NEW DELHI (Reuters) - Dubai’s DP World has approached an Indian court to quash an antitrust investigation recently ordered into its alleged anti-competitive behaviour at the country’s largest container port in Mumbai, a legal document reviewed by Reuters showed.
The Competition Commission of India (CCI) last month said it suspected alleged antitrust violations by DP World DPW.DI and Denmark's A.P. Moller-Maersk MAERSKb.CO at the terminals they operate at state-owned Jawaharlal Nehru Port Trust (JNPT).
The CCI’s probe followed a complaint by Singapore’s PSA International Pte Ltd, which had alleged that Maersk and DP World businesses created barriers to hinder the growth of PSA’s terminal by colluding on certain charges they levy at JNPT, Reuters reported last month.
In a filing in the High Court in Mumbai last week, the DP World unit Nhava Sheva International Container Terminal said the CCI’s decision to order an investigation was “arbitrary” and “capricious”.
The filing, dated Dec. 13, has been reviewed by Reuters. It has not been previously reported.
Allowing the CCI’s order to stand “would lead to gross discrimination and grave economic harm” on the business, the DP World unit said in its petition, urging the court to quash the CCI’s order, put it on hold, or ask the watchdog to withdraw it.
A spokesperson for DP World in India declined to comment, saying the matter was sub judice. PSA declined to comment.
A.P. Moller-Maersk, the world’s biggest container shipping group, did not respond to queries.
The CCI did not respond to Reuters questions. The case is due to come up for hearing on Tuesday in Mumbai.
Handling 66 million tonnes of cargo in the last fiscal year to March, JNPT is critical to India’s international trade. The port handles more than half of India’s traffic of shipping containers each year.
Units of Maersk, DP World and PSA operate four of the port’s five terminals, with the fifth owned by the government. The PSA terminal, inaugurated in February, is planned to be the largest, expected to nearly double JNPT’s capacity.
The dispute centres around so-called inter-terminal transfers.
Under the system, freight trains arriving at JNPT typically carry containers destined for several terminals, but stop at just one that handles all the cargo on a given day. Other operators then collect their containers by truck for loading at their own terminals. A similar procedure is followed, in reverse, when imported containers are unloaded.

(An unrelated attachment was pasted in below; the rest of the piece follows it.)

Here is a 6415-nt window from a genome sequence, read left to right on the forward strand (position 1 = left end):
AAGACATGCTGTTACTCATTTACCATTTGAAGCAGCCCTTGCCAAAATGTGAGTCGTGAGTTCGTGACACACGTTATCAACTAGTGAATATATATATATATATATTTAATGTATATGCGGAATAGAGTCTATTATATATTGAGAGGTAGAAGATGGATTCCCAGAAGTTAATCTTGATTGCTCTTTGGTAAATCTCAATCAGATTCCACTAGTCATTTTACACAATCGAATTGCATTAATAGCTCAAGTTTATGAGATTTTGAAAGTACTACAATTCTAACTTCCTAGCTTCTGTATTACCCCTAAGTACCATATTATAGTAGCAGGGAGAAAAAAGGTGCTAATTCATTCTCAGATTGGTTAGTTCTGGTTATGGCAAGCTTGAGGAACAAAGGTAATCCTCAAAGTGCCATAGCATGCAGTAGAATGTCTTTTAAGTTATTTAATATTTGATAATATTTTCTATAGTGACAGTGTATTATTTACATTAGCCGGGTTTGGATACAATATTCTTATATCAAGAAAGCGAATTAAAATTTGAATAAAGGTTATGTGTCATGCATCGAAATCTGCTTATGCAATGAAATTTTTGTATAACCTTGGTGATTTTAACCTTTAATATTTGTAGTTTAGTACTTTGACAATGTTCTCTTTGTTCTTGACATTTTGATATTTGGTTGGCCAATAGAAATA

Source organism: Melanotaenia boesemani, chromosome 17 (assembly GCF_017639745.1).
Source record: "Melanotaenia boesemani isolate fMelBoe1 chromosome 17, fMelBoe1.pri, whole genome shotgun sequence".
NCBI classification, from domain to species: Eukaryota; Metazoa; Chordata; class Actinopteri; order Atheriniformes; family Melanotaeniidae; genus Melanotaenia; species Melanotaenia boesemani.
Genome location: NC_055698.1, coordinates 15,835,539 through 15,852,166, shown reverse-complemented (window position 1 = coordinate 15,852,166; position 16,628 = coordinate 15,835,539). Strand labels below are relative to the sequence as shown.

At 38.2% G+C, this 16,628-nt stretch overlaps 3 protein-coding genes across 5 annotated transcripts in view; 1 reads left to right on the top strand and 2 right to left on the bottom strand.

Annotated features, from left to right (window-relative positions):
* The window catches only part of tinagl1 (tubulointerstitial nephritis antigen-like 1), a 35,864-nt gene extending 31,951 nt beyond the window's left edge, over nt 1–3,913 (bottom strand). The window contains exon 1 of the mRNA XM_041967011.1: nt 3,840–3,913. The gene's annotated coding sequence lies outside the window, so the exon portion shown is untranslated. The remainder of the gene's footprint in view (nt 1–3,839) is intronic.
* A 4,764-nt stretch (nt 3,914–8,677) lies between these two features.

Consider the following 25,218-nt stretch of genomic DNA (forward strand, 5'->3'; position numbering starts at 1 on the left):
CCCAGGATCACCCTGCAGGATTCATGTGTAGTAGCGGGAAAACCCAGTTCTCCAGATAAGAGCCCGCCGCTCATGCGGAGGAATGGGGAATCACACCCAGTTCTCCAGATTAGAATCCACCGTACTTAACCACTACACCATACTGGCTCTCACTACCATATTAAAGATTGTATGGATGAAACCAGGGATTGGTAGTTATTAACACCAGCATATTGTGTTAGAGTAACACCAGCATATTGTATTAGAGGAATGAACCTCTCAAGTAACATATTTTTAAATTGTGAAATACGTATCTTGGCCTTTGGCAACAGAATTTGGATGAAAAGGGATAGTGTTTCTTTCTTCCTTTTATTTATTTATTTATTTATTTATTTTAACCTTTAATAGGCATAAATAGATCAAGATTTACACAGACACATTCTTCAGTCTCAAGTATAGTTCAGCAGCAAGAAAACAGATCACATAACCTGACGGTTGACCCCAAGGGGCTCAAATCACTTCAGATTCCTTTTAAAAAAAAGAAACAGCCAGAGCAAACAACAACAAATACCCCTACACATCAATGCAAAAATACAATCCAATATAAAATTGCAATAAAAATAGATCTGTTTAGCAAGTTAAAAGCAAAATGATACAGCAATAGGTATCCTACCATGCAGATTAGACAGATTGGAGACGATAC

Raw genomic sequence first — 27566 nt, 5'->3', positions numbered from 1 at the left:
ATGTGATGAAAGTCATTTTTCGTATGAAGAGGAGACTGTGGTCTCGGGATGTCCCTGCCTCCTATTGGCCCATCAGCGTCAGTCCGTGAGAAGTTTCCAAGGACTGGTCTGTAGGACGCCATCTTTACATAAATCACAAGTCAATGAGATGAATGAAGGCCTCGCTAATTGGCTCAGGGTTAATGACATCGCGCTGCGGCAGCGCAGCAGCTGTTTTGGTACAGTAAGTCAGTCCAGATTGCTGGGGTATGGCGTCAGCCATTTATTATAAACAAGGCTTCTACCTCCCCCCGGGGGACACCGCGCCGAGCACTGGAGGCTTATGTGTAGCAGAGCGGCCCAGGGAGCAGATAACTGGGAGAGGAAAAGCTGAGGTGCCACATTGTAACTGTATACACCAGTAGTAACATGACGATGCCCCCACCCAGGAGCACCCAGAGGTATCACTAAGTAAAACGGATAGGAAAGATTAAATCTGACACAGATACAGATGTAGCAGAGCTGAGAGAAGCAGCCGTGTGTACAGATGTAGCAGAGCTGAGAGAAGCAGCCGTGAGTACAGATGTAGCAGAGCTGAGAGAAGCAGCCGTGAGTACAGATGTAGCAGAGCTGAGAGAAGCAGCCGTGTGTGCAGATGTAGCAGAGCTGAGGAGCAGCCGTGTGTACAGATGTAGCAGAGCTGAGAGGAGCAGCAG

In June, PSA, which is owned by Singapore government-owned investment fund Temasek Holdings, lodged a complaint with the CCI alleging it was facing discrimination because Maersk and DP World were imposing a higher fee on shipping companies for handling containers that arrived at the PSA terminal.
In its petition, DP World said the matter was a “business” issue and should be looked into by India’s Tariff Authority for Major Ports, not the CCI.
Chairman of the Tariff Authority for Major Ports, T. S. Balasubramanian, did not immediately respond to an e-mail seeking comment.
The CCI in its Nov. 9 order, however, had said it did not agree that the matter pertains only to tariff fixation and it was rather a case of “coordinated conduct” which raised “anti-competitive concerns”.
The regulator had asked its investigations unit to probe the allegations and submit a report by January. The probe would also look at the role of individual company executives, sources have previously told Reuters.
A government source told Reuters on Monday that the matter could be looked at by both the Tariff Authority as well as the CCI, and the watchdog was going to defend its decision in court.
Reporting by Aditya Kalra; Editing by Martin Howell and Mark Potter
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